The Chronicle recently published an article with expert advice on what nonprofits should start doing in 2014. If you look down the list of tactical advice and tips, there is a bigger pattern that emerges. Nonprofits should integrate learning into their work, program delivery, and communications. As Charles Jennings suggests there are three different frameworks for doing this at work: Adding, Embedding, and Extracting.
Adding Learning to Work
He describes this option as sending staff to an outside workshop or seminar or enrolling in an online program. He points out that approach has value but, by adding activities is only assisting in the learning process. He suggests that design principle is that learning is something separate from work or ‘first we learn and then we work’. He does not feel this approach can leverage the organizational or personal mastery.
This is the type of “learning at work” or professional development that is common in the nonprofit sector. There are many half-day face-to-face workshops, conferences, or shorter webinars. These learning opportunities are primarily content-driven, providing information, examples, cheat sheets, tips, and resources to help an organization or an individual get ready to use a skill. The real learning comes in when they apply what they learned – if at all – after the webinar or workshop is over.
Embedding Learning in Work
Jennings points out that some organizations have extended beyond ‘adding’ learning to work and have put in place support so learning is ‘embedded’ in work. He goes on to describe some examples that may not be relevant to all nonprofits except very large ones. In thinking about this option, these are self-directed or group-directed learning opportunities. On an individual staff person level, this could be the process of setting up a content curation system for professional learning as described here. The process not only supports the nonprofits content marketing strategy, but also enhances staff expertise in a topic area related to the organization’s mission.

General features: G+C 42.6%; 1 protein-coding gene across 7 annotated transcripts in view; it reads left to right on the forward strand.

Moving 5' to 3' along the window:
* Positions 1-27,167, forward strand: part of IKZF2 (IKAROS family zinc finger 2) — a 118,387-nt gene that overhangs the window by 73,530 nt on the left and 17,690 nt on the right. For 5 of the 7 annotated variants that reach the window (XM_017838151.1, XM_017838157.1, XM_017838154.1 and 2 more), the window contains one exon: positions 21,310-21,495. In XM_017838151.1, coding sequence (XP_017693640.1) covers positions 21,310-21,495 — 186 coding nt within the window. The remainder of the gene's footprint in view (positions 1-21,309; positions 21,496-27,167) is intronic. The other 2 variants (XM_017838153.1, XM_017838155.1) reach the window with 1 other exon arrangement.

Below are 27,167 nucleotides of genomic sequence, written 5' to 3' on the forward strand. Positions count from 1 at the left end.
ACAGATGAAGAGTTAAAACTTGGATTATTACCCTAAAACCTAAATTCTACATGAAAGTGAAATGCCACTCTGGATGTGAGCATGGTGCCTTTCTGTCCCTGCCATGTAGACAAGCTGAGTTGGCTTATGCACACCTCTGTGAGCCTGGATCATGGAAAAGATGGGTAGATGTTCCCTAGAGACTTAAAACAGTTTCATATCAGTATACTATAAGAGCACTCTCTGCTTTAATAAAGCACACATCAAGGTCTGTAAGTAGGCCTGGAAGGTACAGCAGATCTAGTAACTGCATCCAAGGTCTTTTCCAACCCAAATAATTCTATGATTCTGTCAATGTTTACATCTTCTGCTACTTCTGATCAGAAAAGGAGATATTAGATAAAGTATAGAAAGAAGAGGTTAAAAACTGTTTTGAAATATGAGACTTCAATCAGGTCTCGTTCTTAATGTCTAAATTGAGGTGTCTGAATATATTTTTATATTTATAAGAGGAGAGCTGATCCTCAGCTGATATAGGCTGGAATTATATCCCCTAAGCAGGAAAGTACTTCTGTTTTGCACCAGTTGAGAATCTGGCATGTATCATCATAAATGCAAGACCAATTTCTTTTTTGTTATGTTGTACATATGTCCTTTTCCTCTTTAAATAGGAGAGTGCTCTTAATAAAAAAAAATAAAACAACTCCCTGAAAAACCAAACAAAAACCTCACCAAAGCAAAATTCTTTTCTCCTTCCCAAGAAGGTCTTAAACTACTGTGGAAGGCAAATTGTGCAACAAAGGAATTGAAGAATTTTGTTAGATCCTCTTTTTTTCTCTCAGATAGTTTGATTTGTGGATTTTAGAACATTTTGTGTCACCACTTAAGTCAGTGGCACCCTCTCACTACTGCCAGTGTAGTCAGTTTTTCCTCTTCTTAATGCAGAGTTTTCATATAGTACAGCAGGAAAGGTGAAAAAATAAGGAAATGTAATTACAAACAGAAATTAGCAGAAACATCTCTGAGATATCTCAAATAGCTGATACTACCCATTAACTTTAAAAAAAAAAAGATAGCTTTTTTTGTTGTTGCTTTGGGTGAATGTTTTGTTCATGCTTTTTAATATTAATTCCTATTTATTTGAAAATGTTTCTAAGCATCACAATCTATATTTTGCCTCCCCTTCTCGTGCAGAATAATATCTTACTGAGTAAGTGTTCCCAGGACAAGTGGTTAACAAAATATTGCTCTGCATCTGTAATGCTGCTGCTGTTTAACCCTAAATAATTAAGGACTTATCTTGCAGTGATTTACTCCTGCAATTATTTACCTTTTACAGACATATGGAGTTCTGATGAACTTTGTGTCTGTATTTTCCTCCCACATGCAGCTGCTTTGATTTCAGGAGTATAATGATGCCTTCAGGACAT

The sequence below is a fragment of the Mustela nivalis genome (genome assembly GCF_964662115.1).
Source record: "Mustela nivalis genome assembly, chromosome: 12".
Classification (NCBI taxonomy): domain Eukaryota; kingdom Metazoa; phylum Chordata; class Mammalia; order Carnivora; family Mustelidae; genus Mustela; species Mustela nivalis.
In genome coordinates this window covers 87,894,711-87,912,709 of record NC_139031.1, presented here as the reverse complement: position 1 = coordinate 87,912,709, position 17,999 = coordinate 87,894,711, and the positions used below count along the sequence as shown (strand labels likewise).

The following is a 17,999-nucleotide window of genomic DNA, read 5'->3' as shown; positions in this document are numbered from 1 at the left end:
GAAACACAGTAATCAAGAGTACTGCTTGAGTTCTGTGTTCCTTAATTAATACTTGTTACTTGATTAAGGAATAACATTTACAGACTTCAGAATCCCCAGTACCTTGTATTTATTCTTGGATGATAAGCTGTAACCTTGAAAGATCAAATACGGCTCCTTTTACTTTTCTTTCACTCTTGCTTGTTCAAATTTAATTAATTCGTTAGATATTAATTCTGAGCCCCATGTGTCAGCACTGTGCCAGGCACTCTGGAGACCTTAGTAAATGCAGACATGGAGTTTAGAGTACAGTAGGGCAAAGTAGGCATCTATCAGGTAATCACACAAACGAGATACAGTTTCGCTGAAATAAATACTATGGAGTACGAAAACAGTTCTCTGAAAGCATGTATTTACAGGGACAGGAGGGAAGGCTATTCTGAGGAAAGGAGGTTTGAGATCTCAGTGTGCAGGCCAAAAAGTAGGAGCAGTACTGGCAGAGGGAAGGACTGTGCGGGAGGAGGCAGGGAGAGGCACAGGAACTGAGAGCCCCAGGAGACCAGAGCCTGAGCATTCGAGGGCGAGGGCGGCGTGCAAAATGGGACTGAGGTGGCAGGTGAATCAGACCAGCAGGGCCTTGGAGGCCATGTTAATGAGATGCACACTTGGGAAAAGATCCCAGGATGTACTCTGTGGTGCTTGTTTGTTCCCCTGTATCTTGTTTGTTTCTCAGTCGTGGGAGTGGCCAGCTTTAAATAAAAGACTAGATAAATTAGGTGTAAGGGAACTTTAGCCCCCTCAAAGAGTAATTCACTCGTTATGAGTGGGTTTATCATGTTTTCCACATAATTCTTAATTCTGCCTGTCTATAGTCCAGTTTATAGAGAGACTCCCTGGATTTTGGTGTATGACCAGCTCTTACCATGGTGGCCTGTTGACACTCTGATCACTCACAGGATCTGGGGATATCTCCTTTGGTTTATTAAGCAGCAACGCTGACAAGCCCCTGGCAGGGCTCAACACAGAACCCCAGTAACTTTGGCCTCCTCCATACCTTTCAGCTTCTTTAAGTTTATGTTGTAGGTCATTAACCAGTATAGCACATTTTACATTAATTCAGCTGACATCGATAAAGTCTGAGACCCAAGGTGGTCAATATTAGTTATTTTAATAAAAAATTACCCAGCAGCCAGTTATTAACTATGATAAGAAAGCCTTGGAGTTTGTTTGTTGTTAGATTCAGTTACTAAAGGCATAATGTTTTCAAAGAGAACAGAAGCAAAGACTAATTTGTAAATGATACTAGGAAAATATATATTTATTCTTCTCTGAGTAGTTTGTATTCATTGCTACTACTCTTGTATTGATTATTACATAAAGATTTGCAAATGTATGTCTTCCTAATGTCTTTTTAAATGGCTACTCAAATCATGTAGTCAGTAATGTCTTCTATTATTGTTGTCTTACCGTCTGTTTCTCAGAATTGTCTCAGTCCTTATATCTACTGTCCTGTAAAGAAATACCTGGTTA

An excellent framework for applying embedded learning is Harold Jarche’s “Seek, Sense, Share.” Jane Hart describes how she uses this approach and social media tools for self-directed learning. Bryan Alexander calls it “daily information wrangling.”
Some people are naturally curious and self-directed learners. They are motivated to learn on their. Others have a preference for directed learning, a formal structured course. I feel that in age of too much complexity, connectivity, and flow of information, we need to get better at being self-direct learners. This infographic, “Improve Your Learning from A to Z” some great suggestions.
It is not just about an individuals self-directed learning but also groups of self-learners or peer learning cohorts that I design and facilitate as part of my training work. Taking it one step further are self-organized groups of self-learners or “peeragogy.” If you are interested in this learning style, an updated version of the handbook was released yesterday in honor of public domain day.
Self-organized learning groups can also happen inside of organizations, especially those that have adopted learning cultures.
Extracting Learning from Work
Jennings calls this the most powerful form of work place learning. He describes what the lean start up movement has termed “validated learning. ” He describes this as: ‘work then learn, then work in an improved way’. Learning is not only embedded in the workflow, but new learning is continually extracted from experiences and exchanges with colleagues, stakeholders and audiences. He references the “After Action Review” process.
I wrote up a description of the process that some nonprofits use to do an after action review. It requires attention to documentation and documentation skills – many times a difficult process for nonprofits that don’t view this important reflection process as part of the “getting the work done.” Here’s a few more techniques that nonprofits have used for extracting learning to improve what they’re doing.
How does your nonprofit integrate learning into your work? How do you as a nonprofit professional incorporate professional learning into your work?